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Arms Sales

China's entrance into the international arms market in the 1980s was closely related to reforms in the defense industry and the leadership's desire to acquire the foreign technology needed to modernize PLA weaponry. Before 1980 China provided arms to friendly Third World countries at concessionary prices (see Relations with the Third World , ch. 12). Because China transferred arms based on ideological and foreign policy considerations, terms were generous. Around 1980 China decided to sell weapons for profit to absorb excess capacity in the defense industry, make defense enterprises more economically viable, and earn the foreign currency required to purchase foreign military technology. China continued to sell military hardware at generous terms to some of its traditional friends and weapons customers, such as Pakistan, the Democratic People's Republic of Korea (North Korea), Egypt, Sudan, and Somalia. Hard-currency sales to Middle Eastern countries, however, particularly Iran and Iraq, accounted for the rapid increase in Chinese weapons sales in the 1980s. United States Arms Control and Disarmament Agency studies indicated that from 1979 to 1983 Chinese arms sales ranked eighth in the world, for a total of about US$3.5 billion, of which an estimated US$2.1 billion went to Middle Eastern countries. In 1979 arms sales accounted for 0.9 percent of total exports; in 1983 arms sales rose to 6.3 percent of total exports. By 1987 China had jumped to fifth place, ranking behind the United States, the Soviet Union, Britain, and France.

In the 1980s the defense industry and the PLA established a number of trading corporations to sell Chinese military hardware and to acquire foreign technology. The most prominent of these corporations were the China Xinshidai Corporation, affiliated with the NDSTIC; China Northern Industrial Corporation (commonly known as NORINCO), affiliated with the State Machine-Building Industry Commission; China National Aero-Technology Import and Export Corporation (CATIC), affiliated with the Ministry of Aeronautics; Great Wall Industrial Corporation and China Precision Import and Export Corporation, both affiliated with the Ministry of Astronautics; China Electronics Import and Export Corporation, affiliated with the Ministry of Electronics Industry; China Shipbuilding Trading Corporation, affiliated with the China State Shipbuilding Corporation; and China Xinxing Corporation, affiliated with the PLA General Logistics Department. In 1984 these corporations began promoting Chinese weapons, actively seeking technology transfer and coproduction agreements with Western defense companies at international defense exhibitions in 1984.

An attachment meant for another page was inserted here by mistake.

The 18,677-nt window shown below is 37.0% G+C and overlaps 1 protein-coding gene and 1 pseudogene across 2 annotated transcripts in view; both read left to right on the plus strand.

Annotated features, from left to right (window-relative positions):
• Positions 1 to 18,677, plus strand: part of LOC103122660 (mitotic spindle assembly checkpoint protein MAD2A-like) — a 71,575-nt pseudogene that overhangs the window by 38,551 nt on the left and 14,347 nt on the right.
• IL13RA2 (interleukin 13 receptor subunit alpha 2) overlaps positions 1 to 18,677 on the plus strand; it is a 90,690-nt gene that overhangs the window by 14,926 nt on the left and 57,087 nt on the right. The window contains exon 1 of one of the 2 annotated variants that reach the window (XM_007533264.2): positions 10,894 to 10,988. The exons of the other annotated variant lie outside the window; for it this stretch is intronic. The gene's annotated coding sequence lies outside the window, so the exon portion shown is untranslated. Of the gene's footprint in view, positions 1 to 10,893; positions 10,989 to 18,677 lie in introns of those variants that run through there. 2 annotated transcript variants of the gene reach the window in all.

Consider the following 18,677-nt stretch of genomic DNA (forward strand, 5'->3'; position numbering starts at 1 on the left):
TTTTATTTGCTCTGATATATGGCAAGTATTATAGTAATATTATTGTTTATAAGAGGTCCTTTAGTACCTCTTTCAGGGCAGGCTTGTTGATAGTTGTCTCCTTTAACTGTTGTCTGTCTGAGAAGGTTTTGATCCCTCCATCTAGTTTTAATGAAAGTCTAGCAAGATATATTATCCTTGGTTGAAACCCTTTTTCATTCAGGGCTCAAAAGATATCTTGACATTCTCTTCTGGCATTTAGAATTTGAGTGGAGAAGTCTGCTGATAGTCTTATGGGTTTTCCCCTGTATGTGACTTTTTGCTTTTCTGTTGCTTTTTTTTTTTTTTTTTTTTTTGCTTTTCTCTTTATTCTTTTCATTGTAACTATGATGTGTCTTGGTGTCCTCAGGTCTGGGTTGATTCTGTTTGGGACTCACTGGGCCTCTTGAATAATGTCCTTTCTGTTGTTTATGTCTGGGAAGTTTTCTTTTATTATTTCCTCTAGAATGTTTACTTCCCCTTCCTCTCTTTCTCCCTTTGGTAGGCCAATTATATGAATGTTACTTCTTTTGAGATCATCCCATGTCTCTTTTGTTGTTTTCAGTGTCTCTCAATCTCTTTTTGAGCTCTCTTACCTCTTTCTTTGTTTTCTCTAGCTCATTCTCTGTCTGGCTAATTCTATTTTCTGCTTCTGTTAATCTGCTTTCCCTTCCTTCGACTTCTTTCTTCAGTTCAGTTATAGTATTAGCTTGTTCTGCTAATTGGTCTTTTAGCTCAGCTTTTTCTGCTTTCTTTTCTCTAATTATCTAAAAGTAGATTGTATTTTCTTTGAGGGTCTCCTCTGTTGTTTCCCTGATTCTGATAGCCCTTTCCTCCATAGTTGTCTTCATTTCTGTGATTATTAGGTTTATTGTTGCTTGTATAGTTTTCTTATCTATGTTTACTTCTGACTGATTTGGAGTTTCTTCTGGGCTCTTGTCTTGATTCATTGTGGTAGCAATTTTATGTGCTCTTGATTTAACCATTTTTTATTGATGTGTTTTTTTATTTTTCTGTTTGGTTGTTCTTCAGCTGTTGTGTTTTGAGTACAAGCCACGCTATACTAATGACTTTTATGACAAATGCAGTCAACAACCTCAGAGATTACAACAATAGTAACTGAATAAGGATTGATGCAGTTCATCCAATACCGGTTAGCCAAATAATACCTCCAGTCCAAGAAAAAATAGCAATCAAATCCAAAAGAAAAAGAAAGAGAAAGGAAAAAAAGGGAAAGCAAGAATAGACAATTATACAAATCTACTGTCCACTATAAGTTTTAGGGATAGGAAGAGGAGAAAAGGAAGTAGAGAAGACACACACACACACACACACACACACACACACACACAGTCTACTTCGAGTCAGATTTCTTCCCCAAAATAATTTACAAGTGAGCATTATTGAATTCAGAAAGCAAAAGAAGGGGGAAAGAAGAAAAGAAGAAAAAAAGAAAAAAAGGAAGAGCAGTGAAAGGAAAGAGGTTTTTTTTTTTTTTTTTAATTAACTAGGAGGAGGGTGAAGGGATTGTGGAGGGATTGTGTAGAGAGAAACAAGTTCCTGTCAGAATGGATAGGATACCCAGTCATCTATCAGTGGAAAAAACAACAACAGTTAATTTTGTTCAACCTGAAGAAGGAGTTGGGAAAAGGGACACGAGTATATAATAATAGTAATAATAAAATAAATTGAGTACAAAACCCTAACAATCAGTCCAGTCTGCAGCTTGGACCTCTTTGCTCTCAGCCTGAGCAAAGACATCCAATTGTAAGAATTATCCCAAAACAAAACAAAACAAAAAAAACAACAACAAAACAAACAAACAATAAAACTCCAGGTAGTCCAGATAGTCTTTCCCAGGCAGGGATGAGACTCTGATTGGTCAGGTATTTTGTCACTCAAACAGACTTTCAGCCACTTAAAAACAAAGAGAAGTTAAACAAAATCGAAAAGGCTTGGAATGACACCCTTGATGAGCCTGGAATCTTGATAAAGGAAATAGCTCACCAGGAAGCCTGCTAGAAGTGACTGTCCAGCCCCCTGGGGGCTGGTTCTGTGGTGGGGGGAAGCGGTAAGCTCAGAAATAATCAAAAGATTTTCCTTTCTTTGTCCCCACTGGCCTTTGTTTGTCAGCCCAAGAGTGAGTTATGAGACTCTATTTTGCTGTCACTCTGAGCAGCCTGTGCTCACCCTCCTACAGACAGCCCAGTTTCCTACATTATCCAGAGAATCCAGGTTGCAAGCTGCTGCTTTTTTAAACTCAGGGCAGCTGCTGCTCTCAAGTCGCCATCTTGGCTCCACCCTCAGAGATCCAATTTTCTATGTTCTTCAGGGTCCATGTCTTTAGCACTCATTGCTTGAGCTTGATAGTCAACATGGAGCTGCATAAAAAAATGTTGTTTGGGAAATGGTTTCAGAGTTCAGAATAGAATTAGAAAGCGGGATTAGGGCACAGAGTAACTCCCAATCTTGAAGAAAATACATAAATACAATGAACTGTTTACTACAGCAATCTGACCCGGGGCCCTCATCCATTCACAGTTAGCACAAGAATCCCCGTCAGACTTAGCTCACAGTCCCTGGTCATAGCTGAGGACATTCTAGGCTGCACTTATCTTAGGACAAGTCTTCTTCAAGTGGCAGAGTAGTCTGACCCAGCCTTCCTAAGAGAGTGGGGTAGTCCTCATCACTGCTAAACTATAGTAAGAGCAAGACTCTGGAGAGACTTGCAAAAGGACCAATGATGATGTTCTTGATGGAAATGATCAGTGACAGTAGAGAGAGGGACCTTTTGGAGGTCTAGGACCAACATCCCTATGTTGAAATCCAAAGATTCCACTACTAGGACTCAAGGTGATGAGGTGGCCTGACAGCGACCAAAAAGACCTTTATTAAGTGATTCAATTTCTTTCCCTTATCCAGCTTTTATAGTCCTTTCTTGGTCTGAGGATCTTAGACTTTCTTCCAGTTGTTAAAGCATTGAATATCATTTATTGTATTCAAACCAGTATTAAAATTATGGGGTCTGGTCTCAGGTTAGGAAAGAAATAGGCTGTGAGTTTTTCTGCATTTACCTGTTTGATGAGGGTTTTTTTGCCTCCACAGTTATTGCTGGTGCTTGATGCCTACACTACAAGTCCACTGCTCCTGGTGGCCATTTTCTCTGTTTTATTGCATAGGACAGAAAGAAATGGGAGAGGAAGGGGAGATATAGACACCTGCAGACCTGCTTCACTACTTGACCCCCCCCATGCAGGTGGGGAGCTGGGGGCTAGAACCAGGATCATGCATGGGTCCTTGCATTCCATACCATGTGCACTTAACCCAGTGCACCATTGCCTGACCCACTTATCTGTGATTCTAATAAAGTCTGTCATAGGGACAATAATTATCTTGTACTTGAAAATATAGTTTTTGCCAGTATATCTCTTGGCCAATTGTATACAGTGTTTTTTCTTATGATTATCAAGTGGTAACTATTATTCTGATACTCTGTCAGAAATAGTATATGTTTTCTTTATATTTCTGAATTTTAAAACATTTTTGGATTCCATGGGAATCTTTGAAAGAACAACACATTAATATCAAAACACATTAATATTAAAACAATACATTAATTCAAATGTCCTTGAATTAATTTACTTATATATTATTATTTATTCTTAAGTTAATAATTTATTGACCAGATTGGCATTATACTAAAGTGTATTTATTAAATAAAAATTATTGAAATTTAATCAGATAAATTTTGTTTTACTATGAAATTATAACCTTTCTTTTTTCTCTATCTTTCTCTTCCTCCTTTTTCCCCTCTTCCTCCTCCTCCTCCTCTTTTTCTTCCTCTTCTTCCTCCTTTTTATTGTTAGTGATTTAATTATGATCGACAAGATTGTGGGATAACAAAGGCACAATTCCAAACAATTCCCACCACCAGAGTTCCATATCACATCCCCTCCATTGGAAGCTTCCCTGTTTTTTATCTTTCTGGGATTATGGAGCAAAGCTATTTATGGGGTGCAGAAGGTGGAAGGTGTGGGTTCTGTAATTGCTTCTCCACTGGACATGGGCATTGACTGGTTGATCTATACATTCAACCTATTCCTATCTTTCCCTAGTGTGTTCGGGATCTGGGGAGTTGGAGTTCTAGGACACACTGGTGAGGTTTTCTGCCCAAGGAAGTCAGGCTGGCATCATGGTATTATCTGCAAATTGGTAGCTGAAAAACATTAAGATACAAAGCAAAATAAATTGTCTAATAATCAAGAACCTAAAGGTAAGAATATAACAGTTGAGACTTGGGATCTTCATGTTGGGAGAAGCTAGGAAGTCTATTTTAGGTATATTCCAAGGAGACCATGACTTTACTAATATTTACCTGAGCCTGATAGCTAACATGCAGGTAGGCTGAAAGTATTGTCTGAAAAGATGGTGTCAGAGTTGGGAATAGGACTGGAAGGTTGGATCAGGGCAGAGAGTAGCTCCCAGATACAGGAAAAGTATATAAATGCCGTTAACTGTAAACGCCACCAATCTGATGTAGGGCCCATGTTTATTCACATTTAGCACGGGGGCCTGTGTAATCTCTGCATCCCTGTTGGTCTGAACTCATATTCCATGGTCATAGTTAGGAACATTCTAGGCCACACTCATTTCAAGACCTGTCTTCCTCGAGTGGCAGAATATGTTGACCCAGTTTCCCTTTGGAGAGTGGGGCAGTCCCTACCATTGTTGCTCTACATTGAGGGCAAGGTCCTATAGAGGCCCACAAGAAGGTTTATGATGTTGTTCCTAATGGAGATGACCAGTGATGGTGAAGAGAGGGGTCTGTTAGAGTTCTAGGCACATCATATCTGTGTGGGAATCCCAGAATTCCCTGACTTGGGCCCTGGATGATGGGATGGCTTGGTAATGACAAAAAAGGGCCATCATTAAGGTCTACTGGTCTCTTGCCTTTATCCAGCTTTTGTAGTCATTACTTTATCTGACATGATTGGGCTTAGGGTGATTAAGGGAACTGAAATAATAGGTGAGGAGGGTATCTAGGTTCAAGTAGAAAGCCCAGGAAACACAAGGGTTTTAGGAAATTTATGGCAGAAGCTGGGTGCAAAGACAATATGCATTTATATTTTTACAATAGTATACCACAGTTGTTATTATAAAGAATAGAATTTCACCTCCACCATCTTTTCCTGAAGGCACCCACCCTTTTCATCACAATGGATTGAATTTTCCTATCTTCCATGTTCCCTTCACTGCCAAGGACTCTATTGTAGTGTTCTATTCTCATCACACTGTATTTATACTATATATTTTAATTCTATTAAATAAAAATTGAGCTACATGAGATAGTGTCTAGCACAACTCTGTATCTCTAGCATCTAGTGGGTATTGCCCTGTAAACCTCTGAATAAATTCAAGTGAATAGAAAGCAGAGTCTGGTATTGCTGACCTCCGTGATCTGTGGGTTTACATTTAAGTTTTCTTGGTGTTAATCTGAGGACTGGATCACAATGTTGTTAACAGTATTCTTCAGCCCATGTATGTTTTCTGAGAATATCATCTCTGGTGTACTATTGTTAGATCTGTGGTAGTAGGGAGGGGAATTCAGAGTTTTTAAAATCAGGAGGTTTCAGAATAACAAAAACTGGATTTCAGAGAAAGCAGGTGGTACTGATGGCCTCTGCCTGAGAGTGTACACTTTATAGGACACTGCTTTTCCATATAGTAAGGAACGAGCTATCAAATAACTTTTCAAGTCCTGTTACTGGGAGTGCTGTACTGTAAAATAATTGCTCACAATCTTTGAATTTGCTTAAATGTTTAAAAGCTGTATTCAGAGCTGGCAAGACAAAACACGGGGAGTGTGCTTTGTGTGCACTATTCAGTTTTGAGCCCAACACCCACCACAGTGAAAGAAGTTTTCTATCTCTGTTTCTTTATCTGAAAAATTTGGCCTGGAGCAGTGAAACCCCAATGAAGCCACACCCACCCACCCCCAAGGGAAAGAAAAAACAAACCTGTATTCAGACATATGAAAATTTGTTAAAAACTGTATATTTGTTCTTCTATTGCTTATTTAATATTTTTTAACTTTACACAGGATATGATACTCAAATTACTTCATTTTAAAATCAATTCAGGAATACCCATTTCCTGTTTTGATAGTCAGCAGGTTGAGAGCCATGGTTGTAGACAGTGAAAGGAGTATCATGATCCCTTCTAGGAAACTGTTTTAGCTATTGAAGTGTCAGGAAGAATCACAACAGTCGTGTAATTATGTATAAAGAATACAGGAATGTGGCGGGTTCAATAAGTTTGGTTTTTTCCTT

Data as of July 1987